Many of comics’ most popular heroes have been around for decades, and in the case of the big names from the publisher now known as DC Comics, some have been around for a sizable chunk of a century. As these characters passed through the different historical eras known in comics as the Golden Age (the late 1930s through the early 1950s), the Silver Age (the mid 1950s through the late 1960s), the Bronze Age (the early 1970s through the mid 1980s) and on into modern times, they have experienced considerable changes in tone and portrayal that reflect the zeitgeist of the time.
With this new feature we’ll help you navigate the very best stories of DC Comics’ most beloved characters decade by decade. This week, we’re taking a look at Batman.
If our weekly Ask Chris column isn't enough of definitive comic book (and pro wrestling) opinions for you, good news: ComicsAlliance is proud to present Here's The Thing, a series of videos where you can join our own extremely opinionated senior writer, Chris Sims, as he sits in his living room under a framed portrait of Destro, drinking a cup of coffee and sharing his opinion on comic books.
This week, he's helping out new fans by taking two comics often listed as being "great for new readers," Batman: Year One and Hawkeye, and making connections to tell you where to go next! Sit tight for plenty of great comics recommendations!
Last week, DC announced that Scott Snyder and Greg Capullo would be doing an updated origin for Batman in the pages of Zero Year, starting in June's Batman #21. Considering that Frank Miller and David Mazzucchelli's Batman: Year One has been the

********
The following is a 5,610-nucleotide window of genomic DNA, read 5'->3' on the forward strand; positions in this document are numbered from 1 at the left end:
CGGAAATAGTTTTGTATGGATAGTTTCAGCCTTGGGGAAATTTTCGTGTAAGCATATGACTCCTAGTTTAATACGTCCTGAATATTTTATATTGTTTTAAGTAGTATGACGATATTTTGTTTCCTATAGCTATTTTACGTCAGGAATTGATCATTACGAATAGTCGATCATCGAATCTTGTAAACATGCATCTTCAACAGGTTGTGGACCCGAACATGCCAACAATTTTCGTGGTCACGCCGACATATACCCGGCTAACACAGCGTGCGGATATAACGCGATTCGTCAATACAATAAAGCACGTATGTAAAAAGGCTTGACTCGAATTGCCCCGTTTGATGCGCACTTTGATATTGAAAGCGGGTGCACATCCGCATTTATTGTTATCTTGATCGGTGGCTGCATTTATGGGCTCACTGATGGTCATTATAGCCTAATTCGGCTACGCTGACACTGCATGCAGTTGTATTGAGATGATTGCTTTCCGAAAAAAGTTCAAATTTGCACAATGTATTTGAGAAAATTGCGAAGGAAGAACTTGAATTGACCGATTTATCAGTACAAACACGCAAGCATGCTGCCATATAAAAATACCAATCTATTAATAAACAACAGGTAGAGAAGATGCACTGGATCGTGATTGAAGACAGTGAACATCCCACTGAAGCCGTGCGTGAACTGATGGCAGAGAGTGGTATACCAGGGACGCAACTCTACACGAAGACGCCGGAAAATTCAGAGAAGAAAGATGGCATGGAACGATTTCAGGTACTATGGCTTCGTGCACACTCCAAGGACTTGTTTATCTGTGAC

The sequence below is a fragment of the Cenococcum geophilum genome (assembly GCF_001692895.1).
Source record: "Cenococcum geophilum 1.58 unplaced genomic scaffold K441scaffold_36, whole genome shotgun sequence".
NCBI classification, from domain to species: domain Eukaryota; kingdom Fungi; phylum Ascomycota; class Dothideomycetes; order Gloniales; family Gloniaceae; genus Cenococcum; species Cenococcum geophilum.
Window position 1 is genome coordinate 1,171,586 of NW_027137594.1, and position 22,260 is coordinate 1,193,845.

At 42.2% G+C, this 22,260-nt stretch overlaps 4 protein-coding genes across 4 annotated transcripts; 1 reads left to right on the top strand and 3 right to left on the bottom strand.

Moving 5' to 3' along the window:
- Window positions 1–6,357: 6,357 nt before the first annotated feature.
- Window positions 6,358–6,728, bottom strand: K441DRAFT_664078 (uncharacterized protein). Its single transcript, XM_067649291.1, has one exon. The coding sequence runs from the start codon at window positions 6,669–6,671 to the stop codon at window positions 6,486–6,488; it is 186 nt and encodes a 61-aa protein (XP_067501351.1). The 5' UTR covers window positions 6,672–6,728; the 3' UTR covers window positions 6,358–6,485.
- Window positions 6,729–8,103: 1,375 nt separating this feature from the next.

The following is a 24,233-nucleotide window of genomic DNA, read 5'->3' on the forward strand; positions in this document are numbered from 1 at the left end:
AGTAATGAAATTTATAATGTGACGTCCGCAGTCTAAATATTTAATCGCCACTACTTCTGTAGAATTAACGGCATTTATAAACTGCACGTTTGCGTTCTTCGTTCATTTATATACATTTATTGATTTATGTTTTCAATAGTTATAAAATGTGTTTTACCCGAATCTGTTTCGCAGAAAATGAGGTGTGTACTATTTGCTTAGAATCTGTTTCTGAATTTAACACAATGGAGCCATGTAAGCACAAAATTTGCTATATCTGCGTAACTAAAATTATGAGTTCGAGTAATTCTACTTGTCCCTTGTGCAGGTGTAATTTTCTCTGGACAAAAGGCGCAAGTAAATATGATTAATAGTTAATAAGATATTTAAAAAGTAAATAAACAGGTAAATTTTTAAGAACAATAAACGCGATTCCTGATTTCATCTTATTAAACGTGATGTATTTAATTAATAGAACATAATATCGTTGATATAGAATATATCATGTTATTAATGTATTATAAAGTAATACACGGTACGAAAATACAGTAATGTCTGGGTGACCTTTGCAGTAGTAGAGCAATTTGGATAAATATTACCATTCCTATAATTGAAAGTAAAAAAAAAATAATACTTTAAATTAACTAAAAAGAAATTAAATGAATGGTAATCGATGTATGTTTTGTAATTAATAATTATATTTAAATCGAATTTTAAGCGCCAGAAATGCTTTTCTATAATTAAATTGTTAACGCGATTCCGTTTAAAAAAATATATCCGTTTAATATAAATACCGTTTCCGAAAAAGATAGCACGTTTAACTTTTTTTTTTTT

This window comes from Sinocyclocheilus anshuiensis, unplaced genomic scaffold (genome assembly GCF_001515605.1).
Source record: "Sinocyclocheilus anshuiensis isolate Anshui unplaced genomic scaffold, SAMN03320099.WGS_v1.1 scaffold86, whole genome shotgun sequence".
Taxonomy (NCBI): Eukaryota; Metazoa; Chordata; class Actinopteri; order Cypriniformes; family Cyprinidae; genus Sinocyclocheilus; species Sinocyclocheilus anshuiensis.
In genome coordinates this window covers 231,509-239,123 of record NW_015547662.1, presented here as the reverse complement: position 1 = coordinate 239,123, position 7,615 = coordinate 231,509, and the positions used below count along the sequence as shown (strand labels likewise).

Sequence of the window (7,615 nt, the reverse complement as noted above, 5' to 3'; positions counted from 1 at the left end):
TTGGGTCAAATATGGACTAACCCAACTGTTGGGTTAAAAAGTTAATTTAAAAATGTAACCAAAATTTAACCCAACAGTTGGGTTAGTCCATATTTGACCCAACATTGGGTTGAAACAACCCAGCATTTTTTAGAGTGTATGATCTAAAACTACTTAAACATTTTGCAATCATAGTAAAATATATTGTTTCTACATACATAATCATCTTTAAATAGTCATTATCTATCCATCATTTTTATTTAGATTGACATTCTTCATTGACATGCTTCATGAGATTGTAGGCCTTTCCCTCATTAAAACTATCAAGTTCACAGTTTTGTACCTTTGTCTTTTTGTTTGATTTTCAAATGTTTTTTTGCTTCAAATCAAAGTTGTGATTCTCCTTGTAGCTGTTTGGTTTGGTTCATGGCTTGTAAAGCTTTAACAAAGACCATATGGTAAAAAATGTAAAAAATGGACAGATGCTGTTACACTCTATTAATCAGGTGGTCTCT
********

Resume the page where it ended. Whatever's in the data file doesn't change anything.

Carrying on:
Over a lifetime of reading comics, Senior Writer Chris Sims has developed an inexhaustible arsenal of facts and opinions. That's why, each and every week, we turn to you to put his comics culture knowledge to the test as he responds to your reader questions!
Upon inspecting an advance copy of the new edition of Batman: Year One, artist David Mazzuchelli told The Comics Journal's Dan Nadel that the forthcoming reprint doesn't exactly do justice to the seminal work he created with Frank Miller and Richmond Lewis in 1987. Indeed, citing poor reproduction values and other formatting issues, the Eisner-winning artist said he actually hopes his fans don't buy it and ad
By now, you've almost certainly heard about the statements about the Occupy protests by legendary comic book creator and hat enthusiast Frank Miller, in which he referred to the protesters as "louts, thieves and rapists" and suggested that they "go back to your mommas' basements." They are undoubtedly pretty polarizing statements, but we here at ComicsAlliance have been a little perplexe
In order to talk about Warner Bros. Animation's newest film, Batman: Year One, you have to talk about DC Comics' Batman: Year One first. The story of Batman's first year as a crimefighter, Year One was written by Frank Miller and drawn by David Mazzuchelli and published in the pages of Batman back in 1987. Now sold as a graphic novel, it is one of those rare superhero comics that's universa
The DC Universe Animated Original Movie panel at Comic-Con today featured a full screening of the Catwoman short from the upcoming Batman: Year One, the world premiere of the Justice League: Doom trailer, appearances from both long-time Batman voice actor Kevin Conroy and actress Eliza Dushku, and the discussion of possible features based on Blackest Night and Vertigo Comics.
Moderator and Warner Home Video publicist Gary Miereanu introduc
Packaged along with Warner Bros. Animation's highly anticipated DC Universe feature Batman: Year One is a new 15-minute short film starring the legendary DC Comics character Catwoman. The Blu-ray, DVD and digital download doesn't go on sale u
It's just a few weeks until the October 18 debut of the animated adaptation of Frank Miller and David Mazzucchelli's Batman: Year One, and Warner Bros. seems to be going for the jugular when it comes to releasing iconic video clips. A few weeks back we caug
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